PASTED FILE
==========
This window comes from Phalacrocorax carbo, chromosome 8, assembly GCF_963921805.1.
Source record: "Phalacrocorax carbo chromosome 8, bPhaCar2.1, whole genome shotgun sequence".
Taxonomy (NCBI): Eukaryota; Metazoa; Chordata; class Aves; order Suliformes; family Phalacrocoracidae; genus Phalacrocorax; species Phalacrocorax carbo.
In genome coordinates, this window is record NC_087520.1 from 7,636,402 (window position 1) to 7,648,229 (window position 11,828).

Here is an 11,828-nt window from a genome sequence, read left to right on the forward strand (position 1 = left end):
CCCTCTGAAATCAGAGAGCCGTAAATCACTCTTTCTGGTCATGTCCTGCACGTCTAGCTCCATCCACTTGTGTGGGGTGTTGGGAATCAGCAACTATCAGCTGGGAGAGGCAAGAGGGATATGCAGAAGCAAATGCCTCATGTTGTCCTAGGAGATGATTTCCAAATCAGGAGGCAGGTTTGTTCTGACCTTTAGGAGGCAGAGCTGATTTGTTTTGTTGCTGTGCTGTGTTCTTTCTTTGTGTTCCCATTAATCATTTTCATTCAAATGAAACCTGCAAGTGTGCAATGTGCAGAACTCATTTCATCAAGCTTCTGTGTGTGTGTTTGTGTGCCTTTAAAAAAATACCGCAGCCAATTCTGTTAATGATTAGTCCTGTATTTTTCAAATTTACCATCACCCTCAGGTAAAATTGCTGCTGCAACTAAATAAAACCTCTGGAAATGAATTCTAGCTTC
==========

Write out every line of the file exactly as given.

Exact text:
This window comes from Phalacrocorax carbo, chromosome 8, assembly GCF_963921805.1.
Source record: "Phalacrocorax carbo chromosome 8, bPhaCar2.1, whole genome shotgun sequence".
Taxonomy (NCBI): Eukaryota; Metazoa; Chordata; class Aves; order Suliformes; family Phalacrocoracidae; genus Phalacrocorax; species Phalacrocorax carbo.
In genome coordinates, this window is record NC_087520.1 from 7,636,402 (window position 1) to 7,648,229 (window position 11,828).

Here is an 11,828-nt window from a genome sequence, read left to right on the forward strand (position 1 = left end):
CCCTCTGAAATCAGAGAGCCGTAAATCACTCTTTCTGGTCATGTCCTGCACGTCTAGCTCCATCCACTTGTGTGGGGTGTTGGGAATCAGCAACTATCAGCTGGGAGAGGCAAGAGGGATATGCAGAAGCAAATGCCTCATGTTGTCCTAGGAGATGATTTCCAAATCAGGAGGCAGGTTTGTTCTGACCTTTAGGAGGCAGAGCTGATTTGTTTTGTTGCTGTGCTGTGTTCTTTCTTTGTGTTCCCATTAATCATTTTCATTCAAATGAAACCTGCAAGTGTGCAATGTGCAGAACTCATTTCATCAAGCTTCTGTGTGTGTGTTTGTGTGCCTTTAAAAAAATACCGCAGCCAATTCTGTTAATGATTAGTCCTGTATTTTTCAAATTTACCATCACCCTCAGGTAAAATTGCTGCTGCAACTAAATAAAACCTCTGGAAATGAATTCTAGCTTC